California Budget Expands Support for Foster Youth with Children or in College

The new California state budget signed into law this week by Gov. Jerry Brown includes a pair of measures that advocates hope will support foster youth pursuing higher education and help parenting foster youth succeed.

The $122.5 billion spending plan approved by both the legislature and Brown includes a $3 million increase to the state’s contribution to the Chafee Education and Training Voucher (ETV) program.

The Chafee ETV program awards up to $5,000 during the academic year to qualified college students who have been in the foster care system with the goal of helping them gain an academic education or technical and skill training in order to be prepared to enter the workforce.

The only grant provided for foster youth in higher education, the Chafee ETV is designated for youth under the age of 22 who were living in an out-of-home placement at any time between the ages of 16 and 18.

The federal government provides $5.6 million to the state for the Chafee ETV program, but the additional $3 million will bring the state’s overall contribution to $8.6 million.

Simone Tureck, associate policy director with the John Burton Foundation, said that the new money from the state will enable about a 1,000 more youth to obtain college grants.

The lack of college-degree attainment remains a persistent challenge for many current and former foster youth. According to the Midwest evaluation study, only 8 percent of former foster youth held a post-secondary degree at age 26, a rate six times lower than that of a same-age comparison group.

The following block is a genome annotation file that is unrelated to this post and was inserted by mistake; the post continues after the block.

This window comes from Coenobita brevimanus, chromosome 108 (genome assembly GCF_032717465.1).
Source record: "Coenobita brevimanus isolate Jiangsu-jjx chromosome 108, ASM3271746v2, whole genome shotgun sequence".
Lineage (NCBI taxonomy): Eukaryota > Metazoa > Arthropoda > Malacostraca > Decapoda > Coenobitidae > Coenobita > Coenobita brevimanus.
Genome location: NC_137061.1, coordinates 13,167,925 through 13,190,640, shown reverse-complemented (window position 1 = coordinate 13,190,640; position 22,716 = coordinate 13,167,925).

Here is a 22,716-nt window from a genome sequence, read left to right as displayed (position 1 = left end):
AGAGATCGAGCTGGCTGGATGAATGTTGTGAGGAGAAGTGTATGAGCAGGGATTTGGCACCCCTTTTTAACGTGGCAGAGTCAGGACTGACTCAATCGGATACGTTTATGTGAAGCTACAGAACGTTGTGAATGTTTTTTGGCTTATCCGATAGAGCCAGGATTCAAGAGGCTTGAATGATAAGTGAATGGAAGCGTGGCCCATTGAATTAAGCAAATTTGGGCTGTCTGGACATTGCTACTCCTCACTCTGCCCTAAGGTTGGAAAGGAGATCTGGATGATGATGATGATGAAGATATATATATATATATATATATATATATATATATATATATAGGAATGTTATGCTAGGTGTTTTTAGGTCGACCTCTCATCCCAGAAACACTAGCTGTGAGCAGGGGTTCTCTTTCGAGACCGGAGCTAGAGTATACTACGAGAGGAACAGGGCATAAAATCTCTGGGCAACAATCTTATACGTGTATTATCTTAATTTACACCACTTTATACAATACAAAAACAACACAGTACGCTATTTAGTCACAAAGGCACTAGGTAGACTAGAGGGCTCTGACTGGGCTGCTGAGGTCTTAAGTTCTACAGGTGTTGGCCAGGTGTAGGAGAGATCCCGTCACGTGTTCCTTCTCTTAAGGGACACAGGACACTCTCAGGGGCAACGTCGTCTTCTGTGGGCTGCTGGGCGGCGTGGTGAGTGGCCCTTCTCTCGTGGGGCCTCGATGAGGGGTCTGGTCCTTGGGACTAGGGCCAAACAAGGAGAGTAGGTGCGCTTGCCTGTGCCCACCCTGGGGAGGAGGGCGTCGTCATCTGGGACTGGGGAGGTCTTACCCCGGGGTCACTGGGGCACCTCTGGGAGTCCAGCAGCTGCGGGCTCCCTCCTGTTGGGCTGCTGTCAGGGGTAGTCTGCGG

Tureck says that the new money for the Chafee ETV program will help many foster youth access post-secondary education and training who might have been held back by the cost.

“The financial piece is so important for foster youth,” Tureck said. “It’s often what derails their plans. One false move can create a financial crisis for them that can cause them to drop out or to miss class and that’s where they may get to a place where they can’t continue anymore because they’ve fallen behind.”

Locked into its original 2002 level of funding, Tureck says that the Chafee ETV program has not kept pace with higher education needs in the state. After California signed into law a bill that extended foster care benefits to age 21 in 2012, the number of foster youth ages 18 to 21 in the state has nearly tripled from 2,284 in 2010 to 8,880 in 2016. There’s been a 38 percent rise in the number of foster youth attending community college in California since 2012, according to Tureck.

“This is an additional investment in this population,” she said. “We’re giving youth a much better chance of actually going to completion and getting that degree.”

Tureck also hailed the state’s decision to increase the money available to parenting foster youth in its “infant supplement” rate. The new budget includes $4 million set aside to raise the monthly stipend provided to young parents to care for their children from $411 to $900.

Tureck says that the additional money will be crucial to helping many parenting foster youth find their footing, especially through better access to childcare.

“It’s really important for [parenting foster youth] to be able to say, ‘Now I can go to school and get a degree, or I can go back into the labor market and find work,’” Tureck said. “Being able to do that puts them in a position where they aren’t just continuing in a cycle of poverty where they’re stuck without money for childcare so they can’t get a job because they can’t get childcare.”

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Jeremy Loudenback
About Jeremy Loudenback 277 Articles
Jeremy is the child trauma editor for The Chronicle of Social Change.